Kaine also wasted little time going after Trump, invoking the real estate moguls recent comments that the US should not immediately come to the assistance of Nato allies unless they had fulfilled their obligations in return.

This drives home the stakes of this election, Kaine said, noting that his son was a US Marine who would deploy next week to Europe to uphold Americas commitment to our Nato allies. He added: Hillary Clinton is the direct opposite of Donald Trump. She doesnt trash our allies she respects them.

Trump last week chose Pence, the Indiana governor, as his vice-presidential candidate. A popular figure among evangelical conservatives and known, like Kaine, for his polite demeanor, Pence has nonetheless shed the nice-guy image in his new role as attack dog for Trump, echoing the real estate moguls message that Clinton is corrupt and disqualified from the presidency.

Trump sought to brand Kaine as beholden to special interests, tweeting early on Saturday that Clinton had in effect rejected the will of progressives and Sanders backers.

Tim Kaine is, and always has been, owned by the banks, he said. Bernie supporters are outraged, was their last choice. Bernie fought for nothing!

Later, Trump added: Just saw Crooked Hillary and Tim Kaine together. Isis and our other enemies are drooling. They dont look presidential to me!

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Bernie Sanders: the upstart who pointed the way toward a political revolution

His campaign was appealing for its unconventional vibe, but it was his message about the economic injustices of modern America that resonated with millions

He thinks hes running for mayor of America, whispered an exasperated campaign aide as Bernie Sanders attempted to slip quietly into a well-known Chicago diner for breakfast.

The morning of the Illinois primary in March was pregnant with anticipation, one of the several moments in the past 14 months when the presidency of the United States was conceivably up for grabs. The night before, thousands of euphoric supporters had shaken the fabric of the citys Auditorium Theatre with their stomping and cheers. Yet, here the former of mayor of Burlington was doing his best Larry David impersonation, awkwardly curbing the enthusiasm of those around him by trying to make as little fuss as possible about eating an omelette in front of a dozen cameras.

Gruff and avuncular, Sanders inspires affection and respect among those who work for him but, occasionally, frustration too. The breakfast at Lou Mitchells was intended as a photo opportunity, designed to show their candidate chatting with ordinary people and indulging in the sort of retail political theatre that the Clintons, Bushes and Barack Obama have made an indispensable hallmark of power.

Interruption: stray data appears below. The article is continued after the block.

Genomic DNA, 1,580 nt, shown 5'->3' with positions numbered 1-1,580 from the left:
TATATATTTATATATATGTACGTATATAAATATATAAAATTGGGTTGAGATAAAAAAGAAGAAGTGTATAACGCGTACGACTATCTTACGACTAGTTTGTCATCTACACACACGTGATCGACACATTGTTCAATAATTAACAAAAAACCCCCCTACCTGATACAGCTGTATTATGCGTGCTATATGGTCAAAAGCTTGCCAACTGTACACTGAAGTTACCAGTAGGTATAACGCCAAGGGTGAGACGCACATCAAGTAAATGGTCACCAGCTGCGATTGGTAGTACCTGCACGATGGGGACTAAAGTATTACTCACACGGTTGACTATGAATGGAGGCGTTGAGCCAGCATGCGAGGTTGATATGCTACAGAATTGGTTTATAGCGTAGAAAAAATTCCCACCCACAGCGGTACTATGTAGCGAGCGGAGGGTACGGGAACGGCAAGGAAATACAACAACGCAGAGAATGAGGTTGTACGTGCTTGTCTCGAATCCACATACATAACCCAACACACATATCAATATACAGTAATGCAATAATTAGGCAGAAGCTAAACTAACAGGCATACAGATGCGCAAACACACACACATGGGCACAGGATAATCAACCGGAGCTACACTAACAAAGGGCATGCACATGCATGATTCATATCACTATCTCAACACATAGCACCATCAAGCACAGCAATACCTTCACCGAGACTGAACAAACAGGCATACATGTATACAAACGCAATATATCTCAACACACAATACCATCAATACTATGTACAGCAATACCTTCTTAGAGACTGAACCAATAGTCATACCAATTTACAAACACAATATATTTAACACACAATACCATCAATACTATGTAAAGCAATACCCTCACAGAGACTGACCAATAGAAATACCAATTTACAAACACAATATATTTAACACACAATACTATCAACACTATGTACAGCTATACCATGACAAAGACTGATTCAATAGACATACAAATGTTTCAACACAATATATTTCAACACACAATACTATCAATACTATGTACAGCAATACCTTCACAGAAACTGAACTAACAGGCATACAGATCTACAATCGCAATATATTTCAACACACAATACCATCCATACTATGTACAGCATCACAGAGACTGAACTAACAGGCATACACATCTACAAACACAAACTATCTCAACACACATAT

When Sanders chose instead to walk briskly to his table and get on with his eggs, it summed up why millions of voters were drawn to him: despite, and often, due to this lack of polish, they were attracted to the campaign of a cranky old man who many had barely heard of previously, who was unafraid to describe himself as a democratic socialist and who, most of all, refused to play by the rules.

Over the course of this unlikely campaign, I covered more than 50 Sanders events for the Guardian. It was a only a fraction of the several hundred rallies that this 74-year-old and his wife Jane clocked up, but it was enough to encounter a remarkably consistent explanation for his ultimate victory in 22 states as he fought Hillary Clinton for the Democratic nomination for president. Many voters were excited about someone willing to rail against an economic and political system that was rigged against them and unafraid of dreaming big about an alternative vision of America. But all of them, critics included, were agreed that here was a rare breed in public life: an authentic.

Eventually, Sanders himself began to realise there was power in this anti-charisma. During walkabouts in New York and California like Illinois, two more primaries where expectations of Sanders performance briefly ran far ahead of the eventual reality a political rock star began to look comfortable with his fame. The adulation he received from fans during all those packed rallies helps partly explain why he was reluctant to let it go, long after those around him had privately conceded the delegate arithmetic was insurmountable. But another factor was that he had only just gotten used to the idea that he stood a chance at all.

On a cold February night in Iowa, the unthinkable became thinkable. After a stunning start to a presidential primary season that would soon smash all the conventional rules, Sanders finally began believing he could become the first self-proclaimed socialist in the White House.

Earlier that evening, the independent senator from Vermont had held Hillary Clinton tantalizingly close to a tie in the Iowa caucuses. As a presidential candidate, she was deemed so inevitable that few serious Democrats even considered running against her for the partys nomination. Yet the former secretary of state and first lady came within a few votes of losing her first encounter with the unpredictable 2016 electorate. This time it was not the charismatic Barack Obama rewriting the script, but an even more unknown outsider who was promising, and now threatening to deliver, a political revolution.

More election earthquakes were to follow. Within a week, Sanders would win New Hampshire by a record landslide. Soon after that, he would defy a 20-point deficit in opinion polls to take the primary in Michigan too. A string of successive victories in states out west would lead to dreams of even pulling off an upset in California.